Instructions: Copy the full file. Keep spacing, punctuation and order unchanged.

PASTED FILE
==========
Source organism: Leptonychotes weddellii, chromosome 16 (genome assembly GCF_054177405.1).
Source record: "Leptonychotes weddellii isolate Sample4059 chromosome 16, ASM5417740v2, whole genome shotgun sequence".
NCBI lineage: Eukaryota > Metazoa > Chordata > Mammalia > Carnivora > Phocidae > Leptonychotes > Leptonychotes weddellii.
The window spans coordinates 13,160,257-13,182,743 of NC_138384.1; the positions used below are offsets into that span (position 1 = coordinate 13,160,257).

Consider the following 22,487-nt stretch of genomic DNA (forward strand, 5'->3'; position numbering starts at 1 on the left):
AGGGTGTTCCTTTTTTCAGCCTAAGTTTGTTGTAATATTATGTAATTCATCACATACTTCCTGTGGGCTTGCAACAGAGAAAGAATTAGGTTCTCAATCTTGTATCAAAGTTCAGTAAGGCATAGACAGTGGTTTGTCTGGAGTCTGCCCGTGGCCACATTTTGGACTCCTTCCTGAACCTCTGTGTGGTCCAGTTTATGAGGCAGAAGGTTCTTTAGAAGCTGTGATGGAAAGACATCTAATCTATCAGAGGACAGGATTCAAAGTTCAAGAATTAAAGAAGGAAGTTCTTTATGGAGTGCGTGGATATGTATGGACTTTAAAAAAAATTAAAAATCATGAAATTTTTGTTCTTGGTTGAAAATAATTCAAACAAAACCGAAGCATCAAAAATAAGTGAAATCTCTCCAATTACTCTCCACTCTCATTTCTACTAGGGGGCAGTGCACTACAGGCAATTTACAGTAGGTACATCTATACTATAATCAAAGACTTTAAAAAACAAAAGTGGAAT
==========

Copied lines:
Source organism: Leptonychotes weddellii, chromosome 16 (genome assembly GCF_054177405.1).
Source record: "Leptonychotes weddellii isolate Sample4059 chromosome 16, ASM5417740v2, whole genome shotgun sequence".
NCBI lineage: Eukaryota > Metazoa > Chordata > Mammalia > Carnivora > Phocidae > Leptonychotes > Leptonychotes weddellii.
The window spans coordinates 13,160,257-13,182,743 of NC_138384.1; the positions used below are offsets into that span (position 1 = coordinate 13,160,257).

Consider the following 22,487-nt stretch of genomic DNA (forward strand, 5'->3'; position numbering starts at 1 on the left):
AGGGTGTTCCTTTTTTCAGCCTAAGTTTGTTGTAATATTATGTAATTCATCACATACTTCCTGTGGGCTTGCAACAGAGAAAGAATTAGGTTCTCAATCTTGTATCAAAGTTCAGTAAGGCATAGACAGTGGTTTGTCTGGAGTCTGCCCGTGGCCACATTTTGGACTCCTTCCTGAACCTCTGTGTGGTCCAGTTTATGAGGCAGAAGGTTCTTTAGAAGCTGTGATGGAAAGACATCTAATCTATCAGAGGACAGGATTCAAAGTTCAAGAATTAAAGAAGGAAGTTCTTTATGGAGTGCGTGGATATGTATGGACTTTAAAAAAAATTAAAAATCATGAAATTTTTGTTCTTGGTTGAAAATAATTCAAACAAAACCGAAGCATCAAAAATAAGTGAAATCTCTCCAATTACTCTCCACTCTCATTTCTACTAGGGGGCAGTGCACTACAGGCAATTTACAGTAGGTACATCTATACTATAATCAAAGACTTTAAAAAACAAAAGTGGAAT